Net zero: What does it means for your organisation?
10th August 2021
The term “net zero” is one we hear with growing frequency as part of the climate change conversation. It’s vital that businesses understand what it means and how they can work towards it.
Net zero refers to achieving a balance between the greenhouse gas (GHG) emissions produced and the amount removed from the atmosphere. The net zero concept incorporates all greenhouse gases, but predominately focuses on the most widespread, and one of the most harmful: carbon dioxide (CO2).
As a business, net zero is achieved by balancing your carbon emissions with techniques that remove CO2 from the atmosphere, such as carbon offsetting. The first step to achieving this is by reducing your CO2 emissions. Or, where possible, cutting CO2 emissions altogether.
Gross zero would mean eliminating all emissions in a country, industry or business. However, in some crucial industries, such as agriculture or aviation, completely removing all emissions is hugely difficult, especially given the short timeframe in which industries need to decarbonise to avert the worst impact of climate change.
Negative emissions are now an embraced concept too. One step further than gross zero, negative emissions is where the calculation of your total carbon emissions comes to a negative figure. Leading organisations such as Drax have set carbon negative targets based on using special technologies such as bioenergy with carbon capture use and storage (BECCS) to proactively remove CO2 from the atmosphere.
By reducing emissions as much as possible, as well as removing them from the atmosphere, a growing number of economies – including the UK, the US, and the EU – aim to be net zero by 2050. UK businesses have an important role to play in this and committing to a net zero strategy is not only positive for the planet, but also for your company.
Why businesses must consider net zero
Central to adopting a net zero strategy is, of course, the environment. Companies can reduce their global GHG emissions and help combat climate change. But there are also other reasons why it’s beneficial for your business:
Futureproof your organisation
With the world transitioning to a net zero economy, investors and potential partners increasingly look for signs that businesses are futureproofing themselves. Embracing that change and preparing for a future with stricter environmental regulations means a net zero approach is not just good environmental policy, it’s good for business resilience too.
Build brand strength and profitability
Building a reputation as a company that cares about the impact its activities have on the environment also matters – for brand strength and for profitability. Last year, 50% of respondents to a survey of 10,000 people said they only buy products from brands that try to be eco-friendly. Consumers are increasingly savvy about when corporate declarations are merely that – declarations – so any pledges your company makes about a net zero strategy needs to be backed up by action.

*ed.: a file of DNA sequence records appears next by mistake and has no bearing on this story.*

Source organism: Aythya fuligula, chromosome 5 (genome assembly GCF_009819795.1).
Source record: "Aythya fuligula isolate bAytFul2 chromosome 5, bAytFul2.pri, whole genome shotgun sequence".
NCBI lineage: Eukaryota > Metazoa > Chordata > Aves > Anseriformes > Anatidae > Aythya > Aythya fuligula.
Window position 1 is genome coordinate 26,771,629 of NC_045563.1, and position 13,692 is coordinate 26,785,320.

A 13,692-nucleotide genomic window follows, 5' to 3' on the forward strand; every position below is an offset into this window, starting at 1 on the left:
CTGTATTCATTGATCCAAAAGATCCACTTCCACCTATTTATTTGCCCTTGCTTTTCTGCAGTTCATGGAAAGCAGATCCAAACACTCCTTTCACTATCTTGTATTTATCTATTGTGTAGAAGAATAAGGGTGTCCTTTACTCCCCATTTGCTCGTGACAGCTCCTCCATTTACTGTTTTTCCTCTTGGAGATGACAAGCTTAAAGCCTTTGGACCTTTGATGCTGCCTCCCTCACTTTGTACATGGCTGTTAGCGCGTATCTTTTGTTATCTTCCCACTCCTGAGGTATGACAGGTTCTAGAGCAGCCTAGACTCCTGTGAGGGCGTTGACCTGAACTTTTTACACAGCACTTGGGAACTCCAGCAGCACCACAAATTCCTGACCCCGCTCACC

Attract and retain talent
It’s not just consumers who prefer businesses that show environmental responsibility, the same applies to many jobseekers, particularly younger demographics. Research shows that millennial applicants are, on the whole, more likely to accept a job with and remain loyal to a company they view as caring about its effect on the environment. This trend is even more pronounced among Gen Z applicants.
How you can work towards net zero
Crucially, putting net zero objectives in place can also cut costs for businesses. A key example is energy audits. Such processes are compulsory for businesses in the UK with more than 250 employees or an annual turnover in excess of £44 million. But they’re also a good idea for smaller companies that are not legally required to carry them out.
An energy audit offers the opportunity to assess your energy usage, determine where energy may be wasted, and implement measures to drive energy efficiencies. This can allow you to reduce your business’s carbon emissions, especially if your energy does not come from renewable sources. It could also reduce your energy bill.
Switching to 100% renewable
Switching to renewable energy is a fundamental way for businesses to progress towards net zero. The average energy supplier sources just 38% of their electricity from renewable sources, so it pays to know where your energy comes from.
Generate your own renewable power
You could go one step further and generate your own renewable energy. For businesses with the resources – including space and investment ability – this may include installing wind turbines or photovoltaic solar panels.
In addition to the environmental benefit of generating your own low-carbon energy, it also has the potential to reduce costs and even drive revenue. By adding battery storage, your business can store excess energy for future use and avoid buying electricity at costly peak times. Battery storage also enables the business to sell surplus energy back to the grid through power purchase agreements (PPAs) – offering an additional source of revenue.
Electrify your fleet
Another aspect to consider is moving your business to an electric vehicle (EV) fleet, as electric cars emit zero tailpipe emissions. While they are typically more expensive to buy, lower running and maintenance costs and the availability of government grants and tax incentives, means EVs often prove more cost-effective in the long run.
Working towards net zero is beneficial both for your business and for the environment, but there are many elements to consider. From help finding the right renewable energy supplier or generating your own renewable energy, to managing the transition to an EV fleet; it’s important to have the right energy partner.
At Drax, we have the knowledge to support your business in achieving net zero. Contact us to find out more about how our team can help.Contact us